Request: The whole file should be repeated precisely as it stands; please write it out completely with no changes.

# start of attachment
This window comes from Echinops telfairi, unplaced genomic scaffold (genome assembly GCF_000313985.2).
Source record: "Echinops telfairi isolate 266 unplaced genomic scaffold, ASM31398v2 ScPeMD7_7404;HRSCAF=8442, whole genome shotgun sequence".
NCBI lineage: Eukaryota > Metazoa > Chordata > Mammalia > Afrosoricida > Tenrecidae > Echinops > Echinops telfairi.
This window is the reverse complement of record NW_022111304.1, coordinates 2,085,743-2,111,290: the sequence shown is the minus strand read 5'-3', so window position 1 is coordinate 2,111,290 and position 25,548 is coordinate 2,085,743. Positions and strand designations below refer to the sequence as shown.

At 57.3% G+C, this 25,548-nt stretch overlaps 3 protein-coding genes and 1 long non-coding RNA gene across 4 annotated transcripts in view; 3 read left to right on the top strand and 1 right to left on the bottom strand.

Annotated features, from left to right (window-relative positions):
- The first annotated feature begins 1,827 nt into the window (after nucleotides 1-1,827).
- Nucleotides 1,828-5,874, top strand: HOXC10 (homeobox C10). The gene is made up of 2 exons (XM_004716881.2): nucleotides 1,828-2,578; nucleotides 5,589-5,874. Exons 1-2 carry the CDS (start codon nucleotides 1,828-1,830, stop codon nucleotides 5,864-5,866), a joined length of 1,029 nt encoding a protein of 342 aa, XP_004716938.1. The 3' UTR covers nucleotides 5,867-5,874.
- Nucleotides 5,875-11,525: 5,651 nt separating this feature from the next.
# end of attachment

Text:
This window comes from Echinops telfairi, unplaced genomic scaffold (genome assembly GCF_000313985.2).
Source record: "Echinops telfairi isolate 266 unplaced genomic scaffold, ASM31398v2 ScPeMD7_7404;HRSCAF=8442, whole genome shotgun sequence".
NCBI lineage: Eukaryota > Metazoa > Chordata > Mammalia > Afrosoricida > Tenrecidae > Echinops > Echinops telfairi.
This window is the reverse complement of record NW_022111304.1, coordinates 2,085,743-2,111,290: the sequence shown is the minus strand read 5'-3', so window position 1 is coordinate 2,111,290 and position 25,548 is coordinate 2,085,743. Positions and strand designations below refer to the sequence as shown.

At 57.3% G+C, this 25,548-nt stretch overlaps 3 protein-coding genes and 1 long non-coding RNA gene across 4 annotated transcripts in view; 3 read left to right on the top strand and 1 right to left on the bottom strand.

Annotated features, from left to right (window-relative positions):
- The first annotated feature begins 1,827 nt into the window (after nucleotides 1-1,827).
- Nucleotides 1,828-5,874, top strand: HOXC10 (homeobox C10). The gene is made up of 2 exons (XM_004716881.2): nucleotides 1,828-2,578; nucleotides 5,589-5,874. Exons 1-2 carry the CDS (start codon nucleotides 1,828-1,830, stop codon nucleotides 5,864-5,866), a joined length of 1,029 nt encoding a protein of 342 aa, XP_004716938.1. The 3' UTR covers nucleotides 5,867-5,874.
- Nucleotides 5,875-11,525: 5,651 nt separating this feature from the next.